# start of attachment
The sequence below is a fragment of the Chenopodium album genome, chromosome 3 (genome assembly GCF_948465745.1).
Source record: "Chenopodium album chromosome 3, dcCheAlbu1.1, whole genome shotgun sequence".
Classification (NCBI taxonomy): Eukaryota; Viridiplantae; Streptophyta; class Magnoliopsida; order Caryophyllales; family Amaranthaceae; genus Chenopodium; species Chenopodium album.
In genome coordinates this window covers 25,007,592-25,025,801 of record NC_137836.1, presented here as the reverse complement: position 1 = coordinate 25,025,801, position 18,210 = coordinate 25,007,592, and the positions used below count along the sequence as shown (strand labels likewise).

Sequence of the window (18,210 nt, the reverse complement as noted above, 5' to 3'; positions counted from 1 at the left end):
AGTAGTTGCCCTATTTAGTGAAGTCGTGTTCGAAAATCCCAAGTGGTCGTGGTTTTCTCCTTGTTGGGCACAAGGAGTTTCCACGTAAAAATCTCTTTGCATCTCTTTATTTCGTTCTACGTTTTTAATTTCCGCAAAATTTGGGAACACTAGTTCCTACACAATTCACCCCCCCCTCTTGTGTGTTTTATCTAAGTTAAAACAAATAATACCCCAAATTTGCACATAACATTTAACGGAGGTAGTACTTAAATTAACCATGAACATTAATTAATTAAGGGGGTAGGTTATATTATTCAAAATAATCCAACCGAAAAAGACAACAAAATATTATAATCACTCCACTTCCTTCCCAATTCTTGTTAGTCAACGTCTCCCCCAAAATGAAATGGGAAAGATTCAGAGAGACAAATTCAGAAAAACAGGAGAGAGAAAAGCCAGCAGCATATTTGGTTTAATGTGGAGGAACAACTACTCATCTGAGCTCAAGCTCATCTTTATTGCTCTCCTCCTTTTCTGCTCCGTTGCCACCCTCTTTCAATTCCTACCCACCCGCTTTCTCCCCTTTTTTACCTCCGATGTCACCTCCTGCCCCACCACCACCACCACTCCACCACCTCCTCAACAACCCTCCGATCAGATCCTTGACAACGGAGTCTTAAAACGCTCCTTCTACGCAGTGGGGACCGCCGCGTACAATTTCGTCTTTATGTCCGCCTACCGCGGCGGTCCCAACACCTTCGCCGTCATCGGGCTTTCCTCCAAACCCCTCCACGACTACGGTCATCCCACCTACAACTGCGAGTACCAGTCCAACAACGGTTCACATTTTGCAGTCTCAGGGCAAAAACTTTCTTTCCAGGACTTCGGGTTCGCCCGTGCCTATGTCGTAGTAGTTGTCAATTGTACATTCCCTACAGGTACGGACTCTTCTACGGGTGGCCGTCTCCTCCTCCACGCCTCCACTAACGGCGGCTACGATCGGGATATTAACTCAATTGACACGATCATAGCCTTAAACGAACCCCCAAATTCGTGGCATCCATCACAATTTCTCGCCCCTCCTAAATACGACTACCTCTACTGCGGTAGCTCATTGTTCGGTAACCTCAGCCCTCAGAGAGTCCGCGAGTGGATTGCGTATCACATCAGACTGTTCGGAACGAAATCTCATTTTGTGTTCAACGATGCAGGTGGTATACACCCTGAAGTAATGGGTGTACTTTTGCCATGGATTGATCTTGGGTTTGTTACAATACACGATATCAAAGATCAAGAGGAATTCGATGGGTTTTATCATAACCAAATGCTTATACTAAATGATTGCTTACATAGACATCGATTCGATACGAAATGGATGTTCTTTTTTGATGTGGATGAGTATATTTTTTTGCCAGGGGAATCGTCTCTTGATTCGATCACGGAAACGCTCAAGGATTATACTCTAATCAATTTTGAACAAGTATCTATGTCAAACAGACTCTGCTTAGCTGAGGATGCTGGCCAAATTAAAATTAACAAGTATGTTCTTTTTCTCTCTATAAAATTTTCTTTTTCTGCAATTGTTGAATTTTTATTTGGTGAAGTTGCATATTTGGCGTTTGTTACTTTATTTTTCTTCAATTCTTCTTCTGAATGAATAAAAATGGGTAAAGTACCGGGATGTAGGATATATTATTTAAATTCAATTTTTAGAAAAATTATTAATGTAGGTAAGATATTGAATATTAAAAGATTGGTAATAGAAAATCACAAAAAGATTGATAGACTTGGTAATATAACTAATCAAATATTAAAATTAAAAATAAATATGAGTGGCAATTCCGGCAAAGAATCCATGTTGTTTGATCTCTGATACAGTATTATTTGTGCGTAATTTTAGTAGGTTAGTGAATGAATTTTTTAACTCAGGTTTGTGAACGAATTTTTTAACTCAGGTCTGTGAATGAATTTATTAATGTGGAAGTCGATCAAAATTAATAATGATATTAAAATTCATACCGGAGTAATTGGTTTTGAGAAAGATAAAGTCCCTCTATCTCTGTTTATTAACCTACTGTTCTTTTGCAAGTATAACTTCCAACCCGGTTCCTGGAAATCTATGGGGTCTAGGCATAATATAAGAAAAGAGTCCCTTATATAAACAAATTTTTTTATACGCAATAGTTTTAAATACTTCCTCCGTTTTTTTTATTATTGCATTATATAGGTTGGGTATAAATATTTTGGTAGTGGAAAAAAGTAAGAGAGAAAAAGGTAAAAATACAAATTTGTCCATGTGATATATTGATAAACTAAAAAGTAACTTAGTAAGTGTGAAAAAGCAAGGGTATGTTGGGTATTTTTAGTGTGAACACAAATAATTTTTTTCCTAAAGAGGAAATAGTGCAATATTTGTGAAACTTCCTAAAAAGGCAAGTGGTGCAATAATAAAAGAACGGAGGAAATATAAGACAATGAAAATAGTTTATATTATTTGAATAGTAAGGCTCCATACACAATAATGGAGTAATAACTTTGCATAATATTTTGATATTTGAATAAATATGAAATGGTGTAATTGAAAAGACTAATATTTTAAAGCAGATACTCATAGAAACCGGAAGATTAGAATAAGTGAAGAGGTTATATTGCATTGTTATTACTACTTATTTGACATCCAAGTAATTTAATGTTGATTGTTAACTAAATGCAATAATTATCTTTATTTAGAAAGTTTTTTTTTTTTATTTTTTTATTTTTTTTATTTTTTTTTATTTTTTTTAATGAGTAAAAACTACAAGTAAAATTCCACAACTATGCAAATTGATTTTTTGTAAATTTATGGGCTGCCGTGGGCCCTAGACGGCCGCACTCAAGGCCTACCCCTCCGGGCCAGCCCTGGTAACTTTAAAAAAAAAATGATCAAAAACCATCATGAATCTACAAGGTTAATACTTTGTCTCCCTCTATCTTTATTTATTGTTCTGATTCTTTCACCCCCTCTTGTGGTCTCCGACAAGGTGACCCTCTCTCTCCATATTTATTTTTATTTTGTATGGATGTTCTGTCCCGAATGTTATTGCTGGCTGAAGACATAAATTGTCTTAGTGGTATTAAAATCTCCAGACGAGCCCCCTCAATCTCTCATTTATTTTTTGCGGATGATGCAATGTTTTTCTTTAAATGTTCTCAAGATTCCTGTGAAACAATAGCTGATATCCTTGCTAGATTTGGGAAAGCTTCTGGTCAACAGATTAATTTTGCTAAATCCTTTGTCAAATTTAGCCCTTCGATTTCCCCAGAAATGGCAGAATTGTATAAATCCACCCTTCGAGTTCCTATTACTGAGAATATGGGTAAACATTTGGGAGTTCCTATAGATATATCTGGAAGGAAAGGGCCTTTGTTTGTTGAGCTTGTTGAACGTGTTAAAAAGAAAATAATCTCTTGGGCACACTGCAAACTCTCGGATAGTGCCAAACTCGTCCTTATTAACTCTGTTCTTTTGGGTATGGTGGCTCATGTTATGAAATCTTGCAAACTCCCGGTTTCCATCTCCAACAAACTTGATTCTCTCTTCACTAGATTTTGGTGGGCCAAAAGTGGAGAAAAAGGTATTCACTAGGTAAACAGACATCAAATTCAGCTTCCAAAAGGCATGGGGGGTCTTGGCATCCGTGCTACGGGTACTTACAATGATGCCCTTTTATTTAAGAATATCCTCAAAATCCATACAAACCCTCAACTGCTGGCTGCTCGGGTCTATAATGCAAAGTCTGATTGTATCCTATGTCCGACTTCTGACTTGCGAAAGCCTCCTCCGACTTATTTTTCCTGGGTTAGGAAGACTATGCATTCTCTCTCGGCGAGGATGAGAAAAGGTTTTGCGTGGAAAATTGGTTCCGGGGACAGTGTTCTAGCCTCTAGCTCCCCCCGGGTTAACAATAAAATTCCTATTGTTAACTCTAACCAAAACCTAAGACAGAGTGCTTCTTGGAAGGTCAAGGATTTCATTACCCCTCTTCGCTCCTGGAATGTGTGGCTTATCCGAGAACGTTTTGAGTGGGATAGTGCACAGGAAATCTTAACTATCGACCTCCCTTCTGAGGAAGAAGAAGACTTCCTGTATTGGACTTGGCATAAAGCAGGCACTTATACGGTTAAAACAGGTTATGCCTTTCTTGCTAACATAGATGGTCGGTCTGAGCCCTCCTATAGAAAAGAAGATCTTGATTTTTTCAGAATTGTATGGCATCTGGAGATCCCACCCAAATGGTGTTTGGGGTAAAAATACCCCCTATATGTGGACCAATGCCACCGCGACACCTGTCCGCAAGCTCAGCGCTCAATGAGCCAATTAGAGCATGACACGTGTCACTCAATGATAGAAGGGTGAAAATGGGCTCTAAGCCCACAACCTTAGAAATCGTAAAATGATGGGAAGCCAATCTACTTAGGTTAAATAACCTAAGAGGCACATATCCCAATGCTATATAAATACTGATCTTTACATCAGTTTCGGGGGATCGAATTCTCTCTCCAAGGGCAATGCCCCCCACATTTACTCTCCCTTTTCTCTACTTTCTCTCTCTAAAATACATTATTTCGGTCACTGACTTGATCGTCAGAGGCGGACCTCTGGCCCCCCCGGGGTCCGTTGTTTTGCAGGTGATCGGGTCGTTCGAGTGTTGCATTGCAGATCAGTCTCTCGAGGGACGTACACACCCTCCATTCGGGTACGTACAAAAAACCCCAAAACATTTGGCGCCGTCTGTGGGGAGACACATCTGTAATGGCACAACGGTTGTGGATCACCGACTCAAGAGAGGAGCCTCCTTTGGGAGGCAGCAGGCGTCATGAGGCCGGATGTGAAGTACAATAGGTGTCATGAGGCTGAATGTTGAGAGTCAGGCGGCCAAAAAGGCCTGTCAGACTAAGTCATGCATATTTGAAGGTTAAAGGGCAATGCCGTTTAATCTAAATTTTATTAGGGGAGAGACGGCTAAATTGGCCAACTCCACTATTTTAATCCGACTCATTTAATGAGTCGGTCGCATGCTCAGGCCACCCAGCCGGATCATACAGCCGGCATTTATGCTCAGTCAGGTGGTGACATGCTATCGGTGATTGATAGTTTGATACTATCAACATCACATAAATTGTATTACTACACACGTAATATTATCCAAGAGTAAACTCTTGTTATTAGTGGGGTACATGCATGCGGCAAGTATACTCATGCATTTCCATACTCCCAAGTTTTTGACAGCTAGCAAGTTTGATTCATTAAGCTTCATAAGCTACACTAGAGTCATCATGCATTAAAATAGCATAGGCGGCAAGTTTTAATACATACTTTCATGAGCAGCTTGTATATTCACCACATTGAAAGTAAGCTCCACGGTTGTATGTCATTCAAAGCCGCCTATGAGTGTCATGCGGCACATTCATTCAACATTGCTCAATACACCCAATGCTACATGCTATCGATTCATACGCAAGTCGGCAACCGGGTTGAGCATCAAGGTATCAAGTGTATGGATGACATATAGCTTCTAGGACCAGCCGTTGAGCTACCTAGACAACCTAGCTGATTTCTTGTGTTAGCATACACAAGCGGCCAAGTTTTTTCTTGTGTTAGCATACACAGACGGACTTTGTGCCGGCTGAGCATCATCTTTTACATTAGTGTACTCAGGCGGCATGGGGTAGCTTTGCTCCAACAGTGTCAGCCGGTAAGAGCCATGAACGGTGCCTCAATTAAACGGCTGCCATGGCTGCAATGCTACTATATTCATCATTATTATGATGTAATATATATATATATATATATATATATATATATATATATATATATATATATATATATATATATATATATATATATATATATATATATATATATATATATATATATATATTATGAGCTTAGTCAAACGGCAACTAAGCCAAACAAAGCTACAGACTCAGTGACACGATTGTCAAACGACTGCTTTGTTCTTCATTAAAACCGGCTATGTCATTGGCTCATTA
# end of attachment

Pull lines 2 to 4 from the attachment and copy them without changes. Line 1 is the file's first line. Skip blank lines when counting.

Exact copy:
Source record: "Chenopodium album chromosome 3, dcCheAlbu1.1, whole genome shotgun sequence".
Classification (NCBI taxonomy): Eukaryota; Viridiplantae; Streptophyta; class Magnoliopsida; order Caryophyllales; family Amaranthaceae; genus Chenopodium; species Chenopodium album.
In genome coordinates this window covers 25,007,592-25,025,801 of record NC_137836.1, presented here as the reverse complement: position 1 = coordinate 25,025,801, position 18,210 = coordinate 25,007,592, and the positions used below count along the sequence as shown (strand labels likewise).